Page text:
Suicide is currently the 2nd leading cause of death in college-aged students. According to the 2016 National College Health Assessment, it was reported that 9.5% of students at EWU have had thoughts of committing suicide and 1.1% of EWU students have made suicide attempts.
Suicide is preventable. Most people who report having suicidal thoughts/ideations, or who have created a plan to commit suicide, have not actually decided whether or not to end their lives. It is actually common for people who are feeling suicidal to show warning signs to family and friends that they are considering ending their lives. You can help prevent suicide by learning the signs & symptoms and how to talk to your student if you believe they are feeling depressed or suicidal.
Understand the Risk Factors
- Previous suicide attempts
- Mental illness, depression, or other mood disorders
- Serious or chronic medical illness or disability
- History of trauma or abuse
- Prolonged stress
- Recent tragedy or loss
- Stress from prejudice or discrimination (LGBT+ youth are at high risk)
Recognize the Signs & Symptoms
- New or worsened anger or hostility
- Engaging in reckless or risky behavior without considering the potential consequences
- Increase in alcohol or drug use
- Withdrawing from family, friends, and society
- Dramatic mood changes
- Inability to sleep or sleeping more often than usual
- Giving verbal hints about an intent to commit suicide
- Directly talking about death or suicide
Watch for Verbal Hints
Your student may give you verbal hints that can cause concern. These are typically “cries for help” and can be direct or indirect, but should never be ignored. Here are some examples:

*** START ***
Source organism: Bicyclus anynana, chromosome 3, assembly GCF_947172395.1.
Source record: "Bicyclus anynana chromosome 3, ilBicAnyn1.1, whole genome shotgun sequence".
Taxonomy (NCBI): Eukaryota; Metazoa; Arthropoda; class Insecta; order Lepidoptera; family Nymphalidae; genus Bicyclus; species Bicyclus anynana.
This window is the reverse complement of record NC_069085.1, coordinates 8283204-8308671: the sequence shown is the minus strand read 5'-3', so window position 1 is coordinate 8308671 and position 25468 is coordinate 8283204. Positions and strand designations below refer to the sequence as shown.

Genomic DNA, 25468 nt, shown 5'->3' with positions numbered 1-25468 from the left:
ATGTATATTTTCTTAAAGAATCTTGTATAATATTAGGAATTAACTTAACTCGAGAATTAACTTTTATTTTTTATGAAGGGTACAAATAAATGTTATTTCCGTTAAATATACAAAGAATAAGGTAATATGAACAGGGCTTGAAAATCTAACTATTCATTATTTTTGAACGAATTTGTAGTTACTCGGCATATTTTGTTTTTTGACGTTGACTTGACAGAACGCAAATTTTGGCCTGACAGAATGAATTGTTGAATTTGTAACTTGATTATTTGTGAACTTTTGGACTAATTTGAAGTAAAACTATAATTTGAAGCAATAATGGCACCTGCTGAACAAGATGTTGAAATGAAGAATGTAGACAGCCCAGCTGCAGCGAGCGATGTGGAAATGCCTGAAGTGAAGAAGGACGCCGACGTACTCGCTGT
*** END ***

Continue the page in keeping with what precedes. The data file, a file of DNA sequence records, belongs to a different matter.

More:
- “I can’t go on anymore.”
- “I wish I was never born.”
- No one will miss me when I’m gone.”
- “What’s the point?”
- “You won’t see me anymore.”
- “Life sucks! Nobody cares if I live or die.”
- “I’m going to put an end to it all.”
- “You won’t have to worry about me anymore.”
- “I won’t need this anymore.”
- “It’s never going to get better.”
How to talk about it
Talk with your student and express concern. You can indicate that you have noticed a change in their mood or behavior, or that you are worried about any verbal hints they have given you. Show concern about these things and be willing to have an open conversation about what it means.
Ask if they are considering suicide. It is a common myth that asking someone who is suicidal if they are going to commit suicide will actually make them more likely to go through with their plan. In actuality, most people who are considering suicide want to talk about it. Simply ask, "Are you thinking of killing yourself?" By addressing the situation and openly discussing suicide, you can break down that barrier and work towards getting your student the help they need.
Engage in active listening. People experiencing suicidal thoughts/ideations need a safe space to talk about their thoughts where they will not be judged. Show interest in your student’s needs and offer support during the conversation when you can. Most importantly, always take your student seriously if they say they are feeling suicidal.
Help your student find assistance. People who are suicidal can get effective, positive treatment from mental health care professionals. EWU offers free counseling services to students at Counseling and Psychological Services (CAPS) or you can use a mental health provider with whom you feel comfortable.
If your student is suicidal, do not leave them alone! Make sure to remove any potentially lethal objects from the immediate vicinity and stay with them until you can get help. You can contact the National Suicide Hotline (1-800-273-TALK) or 1-800-SUICIDE for help or you can call 911 or take your student to an emergency room for immediate assistance.